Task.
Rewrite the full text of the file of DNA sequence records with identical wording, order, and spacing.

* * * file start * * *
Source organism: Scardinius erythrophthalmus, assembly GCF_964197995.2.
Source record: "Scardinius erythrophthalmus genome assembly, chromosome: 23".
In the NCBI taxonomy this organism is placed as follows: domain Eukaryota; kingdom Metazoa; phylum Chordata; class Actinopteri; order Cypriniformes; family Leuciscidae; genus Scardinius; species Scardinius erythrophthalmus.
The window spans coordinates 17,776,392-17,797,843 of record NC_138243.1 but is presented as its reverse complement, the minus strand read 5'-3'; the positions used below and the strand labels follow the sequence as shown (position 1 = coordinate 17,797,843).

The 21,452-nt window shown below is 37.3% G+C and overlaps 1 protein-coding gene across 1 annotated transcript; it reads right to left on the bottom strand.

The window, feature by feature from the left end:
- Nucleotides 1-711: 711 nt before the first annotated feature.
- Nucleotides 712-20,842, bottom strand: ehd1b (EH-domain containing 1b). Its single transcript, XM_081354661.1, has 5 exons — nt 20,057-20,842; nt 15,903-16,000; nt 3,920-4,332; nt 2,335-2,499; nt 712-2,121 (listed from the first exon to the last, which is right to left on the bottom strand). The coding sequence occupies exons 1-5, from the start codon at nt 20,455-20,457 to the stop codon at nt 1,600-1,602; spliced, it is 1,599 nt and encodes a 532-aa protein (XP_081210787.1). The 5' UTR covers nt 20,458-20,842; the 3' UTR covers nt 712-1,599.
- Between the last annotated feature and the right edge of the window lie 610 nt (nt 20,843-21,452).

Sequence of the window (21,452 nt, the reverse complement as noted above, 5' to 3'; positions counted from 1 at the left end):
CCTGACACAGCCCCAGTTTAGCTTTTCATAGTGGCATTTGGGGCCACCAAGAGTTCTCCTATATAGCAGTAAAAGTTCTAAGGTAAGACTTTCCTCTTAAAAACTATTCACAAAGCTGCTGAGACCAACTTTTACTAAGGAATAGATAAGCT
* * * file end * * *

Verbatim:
Source organism: Scardinius erythrophthalmus, assembly GCF_964197995.2.
Source record: "Scardinius erythrophthalmus genome assembly, chromosome: 23".
In the NCBI taxonomy this organism is placed as follows: domain Eukaryota; kingdom Metazoa; phylum Chordata; class Actinopteri; order Cypriniformes; family Leuciscidae; genus Scardinius; species Scardinius erythrophthalmus.
The window spans coordinates 17,776,392-17,797,843 of record NC_138243.1 but is presented as its reverse complement, the minus strand read 5'-3'; the positions used below and the strand labels follow the sequence as shown (position 1 = coordinate 17,797,843).

The 21,452-nt window shown below is 37.3% G+C and overlaps 1 protein-coding gene across 1 annotated transcript; it reads right to left on the bottom strand.

The window, feature by feature from the left end:
- Nucleotides 1-711: 711 nt before the first annotated feature.
- Nucleotides 712-20,842, bottom strand: ehd1b (EH-domain containing 1b). Its single transcript, XM_081354661.1, has 5 exons — nt 20,057-20,842; nt 15,903-16,000; nt 3,920-4,332; nt 2,335-2,499; nt 712-2,121 (listed from the first exon to the last, which is right to left on the bottom strand). The coding sequence occupies exons 1-5, from the start codon at nt 20,455-20,457 to the stop codon at nt 1,600-1,602; spliced, it is 1,599 nt and encodes a 532-aa protein (XP_081210787.1). The 5' UTR covers nt 20,458-20,842; the 3' UTR covers nt 712-1,599.
- Between the last annotated feature and the right edge of the window lie 610 nt (nt 20,843-21,452).

Sequence of the window (21,452 nt, the reverse complement as noted above, 5' to 3'; positions counted from 1 at the left end):
CCTGACACAGCCCCAGTTTAGCTTTTCATAGTGGCATTTGGGGCCACCAAGAGTTCTCCTATATAGCAGTAAAAGTTCTAAGGTAAGACTTTCCTCTTAAAAACTATTCACAAAGCTGCTGAGACCAACTTTTACTAAGGAATAGATAAGCT